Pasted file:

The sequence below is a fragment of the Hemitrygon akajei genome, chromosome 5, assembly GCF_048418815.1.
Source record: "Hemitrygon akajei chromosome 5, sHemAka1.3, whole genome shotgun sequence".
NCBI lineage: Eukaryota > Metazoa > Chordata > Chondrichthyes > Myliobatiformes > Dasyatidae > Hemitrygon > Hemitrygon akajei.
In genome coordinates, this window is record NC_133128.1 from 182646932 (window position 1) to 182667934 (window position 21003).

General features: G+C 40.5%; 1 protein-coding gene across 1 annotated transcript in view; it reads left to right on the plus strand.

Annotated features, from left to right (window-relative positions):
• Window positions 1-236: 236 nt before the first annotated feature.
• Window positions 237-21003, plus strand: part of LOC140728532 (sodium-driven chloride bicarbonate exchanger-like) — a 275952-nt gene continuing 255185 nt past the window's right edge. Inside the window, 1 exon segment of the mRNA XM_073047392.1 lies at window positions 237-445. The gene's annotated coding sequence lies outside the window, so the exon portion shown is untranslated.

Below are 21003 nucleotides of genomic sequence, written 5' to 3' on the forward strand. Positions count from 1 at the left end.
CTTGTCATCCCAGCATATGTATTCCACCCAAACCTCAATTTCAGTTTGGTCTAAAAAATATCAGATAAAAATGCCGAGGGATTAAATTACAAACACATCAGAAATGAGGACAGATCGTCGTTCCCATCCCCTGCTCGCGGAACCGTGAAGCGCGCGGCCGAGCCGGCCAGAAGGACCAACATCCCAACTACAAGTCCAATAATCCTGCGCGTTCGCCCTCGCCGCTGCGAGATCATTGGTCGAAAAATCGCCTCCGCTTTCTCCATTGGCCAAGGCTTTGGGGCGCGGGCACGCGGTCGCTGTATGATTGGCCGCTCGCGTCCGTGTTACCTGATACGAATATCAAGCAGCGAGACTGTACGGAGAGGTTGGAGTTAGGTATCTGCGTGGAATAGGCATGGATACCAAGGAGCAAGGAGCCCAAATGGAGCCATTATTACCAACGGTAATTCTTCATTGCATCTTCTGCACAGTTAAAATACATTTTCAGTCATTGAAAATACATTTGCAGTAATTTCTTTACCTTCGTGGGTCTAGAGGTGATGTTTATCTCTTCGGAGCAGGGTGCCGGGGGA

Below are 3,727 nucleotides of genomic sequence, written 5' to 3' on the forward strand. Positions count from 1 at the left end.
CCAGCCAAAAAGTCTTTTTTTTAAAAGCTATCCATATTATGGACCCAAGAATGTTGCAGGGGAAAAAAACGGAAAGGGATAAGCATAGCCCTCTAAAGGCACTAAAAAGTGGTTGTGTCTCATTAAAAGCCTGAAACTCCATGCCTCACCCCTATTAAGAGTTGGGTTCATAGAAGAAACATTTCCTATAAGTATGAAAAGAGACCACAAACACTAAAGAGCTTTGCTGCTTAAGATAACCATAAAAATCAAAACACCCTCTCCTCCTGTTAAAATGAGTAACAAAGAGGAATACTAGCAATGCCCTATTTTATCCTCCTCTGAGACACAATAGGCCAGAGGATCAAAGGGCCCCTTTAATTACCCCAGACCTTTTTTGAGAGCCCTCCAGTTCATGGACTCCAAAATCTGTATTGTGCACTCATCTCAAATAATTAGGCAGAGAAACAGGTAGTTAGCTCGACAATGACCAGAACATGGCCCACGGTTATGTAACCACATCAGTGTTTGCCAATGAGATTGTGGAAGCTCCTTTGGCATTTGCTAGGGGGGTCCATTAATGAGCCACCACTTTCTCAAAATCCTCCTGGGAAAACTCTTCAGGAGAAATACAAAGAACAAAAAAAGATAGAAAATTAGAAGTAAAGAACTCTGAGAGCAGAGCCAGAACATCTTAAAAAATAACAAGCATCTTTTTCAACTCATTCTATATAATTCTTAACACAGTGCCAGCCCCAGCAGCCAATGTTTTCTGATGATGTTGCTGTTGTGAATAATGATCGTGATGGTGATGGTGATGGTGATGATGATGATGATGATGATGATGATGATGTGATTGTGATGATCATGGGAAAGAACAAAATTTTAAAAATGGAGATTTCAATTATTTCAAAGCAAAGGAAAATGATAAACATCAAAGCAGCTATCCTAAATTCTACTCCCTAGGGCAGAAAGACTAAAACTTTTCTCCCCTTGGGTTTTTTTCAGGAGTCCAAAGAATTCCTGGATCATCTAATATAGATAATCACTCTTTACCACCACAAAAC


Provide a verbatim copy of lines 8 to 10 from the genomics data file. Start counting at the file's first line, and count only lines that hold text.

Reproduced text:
• Window positions 237-21003, plus strand: part of LOC140728532 (sodium-driven chloride bicarbonate exchanger-like) — a 275952-nt gene continuing 255185 nt past the window's right edge. Inside the window, 1 exon segment of the mRNA XM_073047392.1 lies at window positions 237-445. The gene's annotated coding sequence lies outside the window, so the exon portion shown is untranslated.

Below are 21003 nucleotides of genomic sequence, written 5' to 3' on the forward strand. Positions count from 1 at the left end.
CTTGTCATCCCAGCATATGTATTCCACCCAAACCTCAATTTCAGTTTGGTCTAAAAAATATCAGATAAAAATGCCGAGGGATTAAATTACAAACACATCAGAAATGAGGACAGATCGTCGTTCCCATCCCCTGCTCGCGGAACCGTGAAGCGCGCGGCCGAGCCGGCCAGAAGGACCAACATCCCAACTACAAGTCCAATAATCCTGCGCGTTCGCCCTCGCCGCTGCGAGATCATTGGTCGAAAAATCGCCTCCGCTTTCTCCATTGGCCAAGGCTTTGGGGCGCGGGCACGCGGTCGCTGTATGATTGGCCGCTCGCGTCCGTGTTACCTGATACGAATATCAAGCAGCGAGACTGTACGGAGAGGTTGGAGTTAGGTATCTGCGTGGAATAGGCATGGATACCAAGGAGCAAGGAGCCCAAATGGAGCCATTATTACCAACGGTAATTCTTCATTGCATCTTCTGCACAGTTAAAATACATTTTCAGTCATTGAAAATACATTTGCAGTAATTTCTTTACCTTCGTGGGTCTAGAGGTGATGTTTATCTCTTCGGAGCAGGGTGCCGGGGGA